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Friday, October 24, 2014
Sheryl Kaller finds her calling on Broadway
(Page 2 of 3)
Playwright Terrence McNally (from left), with cast members Frederick Weller, Tyne Daly and Bobby Steggert, and Director Sheryl Kaller, are delighted that McNally’s newest play, “Mothers and Sons,” has arrived on Broadway.
“Although my parents raised me more liberally in the ‘70s in Valley Stream, Katharine went through the same challenges as my parents did raising children in an ever changing world,” she says. “I feel like starting with Katharine’s generation is when this world really changed a lot. A mother like Katharine having had to confront having a gay son, and having this child living through the AIDS crisis — that’s big. I remember my parents didn’t know too much about this horrible disease, and they were fearful about my own well-being.”
Kaller jokes that her own kids have deserted her, as they are now both grown (her daughter is in her junior year at Tulane, while her son is working in New York and living on the Upper West Side — much like the family in her play). Though her kids went to elementary school in Valley Stream, she primarily raised them in Bergen County, N.J. However, she kept them close to Manhattan because of the opportunities it gave her, which included seeing theater regularly. In fact, Kaller points out that Valley Stream has had a strong impact on how she approached Mothers and Sons.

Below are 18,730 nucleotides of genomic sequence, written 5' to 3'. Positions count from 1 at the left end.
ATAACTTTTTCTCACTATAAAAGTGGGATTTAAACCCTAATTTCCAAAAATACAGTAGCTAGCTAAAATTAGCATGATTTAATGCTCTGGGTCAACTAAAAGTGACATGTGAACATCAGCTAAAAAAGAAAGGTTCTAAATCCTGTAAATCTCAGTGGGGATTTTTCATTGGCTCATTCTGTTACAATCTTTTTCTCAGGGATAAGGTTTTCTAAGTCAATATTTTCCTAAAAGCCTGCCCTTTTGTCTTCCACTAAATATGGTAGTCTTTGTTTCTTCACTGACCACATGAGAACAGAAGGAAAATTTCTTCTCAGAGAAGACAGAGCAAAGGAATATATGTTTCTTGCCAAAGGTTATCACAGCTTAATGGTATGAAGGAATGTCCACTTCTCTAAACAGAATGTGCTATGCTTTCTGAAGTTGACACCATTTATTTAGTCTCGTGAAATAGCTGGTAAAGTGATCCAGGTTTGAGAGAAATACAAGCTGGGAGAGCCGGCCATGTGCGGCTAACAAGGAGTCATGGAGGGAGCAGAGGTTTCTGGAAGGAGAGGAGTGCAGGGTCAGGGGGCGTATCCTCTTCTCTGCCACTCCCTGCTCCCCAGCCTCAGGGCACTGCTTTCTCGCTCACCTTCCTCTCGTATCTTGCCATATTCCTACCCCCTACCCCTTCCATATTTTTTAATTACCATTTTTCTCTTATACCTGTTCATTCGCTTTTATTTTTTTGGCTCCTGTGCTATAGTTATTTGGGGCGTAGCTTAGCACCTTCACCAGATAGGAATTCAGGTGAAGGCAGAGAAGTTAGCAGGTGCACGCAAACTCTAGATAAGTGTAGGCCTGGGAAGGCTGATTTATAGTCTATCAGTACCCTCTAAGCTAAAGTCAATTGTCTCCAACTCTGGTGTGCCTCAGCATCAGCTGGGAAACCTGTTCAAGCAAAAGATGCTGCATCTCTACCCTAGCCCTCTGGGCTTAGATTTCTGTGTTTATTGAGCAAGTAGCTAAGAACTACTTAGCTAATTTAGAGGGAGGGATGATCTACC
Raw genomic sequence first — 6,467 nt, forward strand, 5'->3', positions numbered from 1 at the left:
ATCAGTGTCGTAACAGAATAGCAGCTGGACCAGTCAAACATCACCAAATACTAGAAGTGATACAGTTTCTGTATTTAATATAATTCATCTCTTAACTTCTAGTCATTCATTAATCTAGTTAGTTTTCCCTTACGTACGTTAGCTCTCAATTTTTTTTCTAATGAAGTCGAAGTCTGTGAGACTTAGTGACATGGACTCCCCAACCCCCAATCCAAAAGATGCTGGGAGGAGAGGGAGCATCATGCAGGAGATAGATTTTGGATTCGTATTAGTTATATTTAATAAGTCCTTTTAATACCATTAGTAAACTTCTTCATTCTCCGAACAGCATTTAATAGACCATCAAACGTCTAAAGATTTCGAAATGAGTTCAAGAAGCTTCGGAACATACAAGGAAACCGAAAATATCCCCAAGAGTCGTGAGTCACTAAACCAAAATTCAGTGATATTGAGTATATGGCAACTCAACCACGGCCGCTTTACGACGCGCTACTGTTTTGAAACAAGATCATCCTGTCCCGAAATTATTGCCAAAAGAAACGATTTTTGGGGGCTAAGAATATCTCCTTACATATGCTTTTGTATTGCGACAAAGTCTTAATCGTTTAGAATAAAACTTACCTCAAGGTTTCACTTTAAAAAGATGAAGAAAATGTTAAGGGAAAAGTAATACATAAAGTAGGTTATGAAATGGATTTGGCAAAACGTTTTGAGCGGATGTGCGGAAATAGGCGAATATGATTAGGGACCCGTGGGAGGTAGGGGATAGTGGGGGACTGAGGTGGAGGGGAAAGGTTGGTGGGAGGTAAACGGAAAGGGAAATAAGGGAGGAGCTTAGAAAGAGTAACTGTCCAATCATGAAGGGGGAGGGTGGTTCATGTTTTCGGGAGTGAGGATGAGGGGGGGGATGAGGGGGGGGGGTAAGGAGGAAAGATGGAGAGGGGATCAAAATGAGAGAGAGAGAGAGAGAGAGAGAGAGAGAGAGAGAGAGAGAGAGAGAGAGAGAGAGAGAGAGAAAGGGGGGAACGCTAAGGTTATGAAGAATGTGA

“I was raised in a very liberal family, but the town wasn’t necessarily on the cusp of liberalism yet,” she says. “It helped me understand Katharine a lot better because these very loving people always thought they were doing the right thing.”
One person who definitely was far from close-minded was Kaller’s English teacher at Valley Stream South, who also directed her in the play that paved the way for Kaller’s career at the helm of theatrical pieces.
“I was acting in Bye Bye Birdie, and in my humble opinion the teacher had screwed up ‘Telephone Hour,’” she says, laughing at her chutzpah. “I told her what I thought, and asked her if I could take a hit at the number.”
Kaller wound up choreographing the entire show because of how well she did with “Telephone Hour.”
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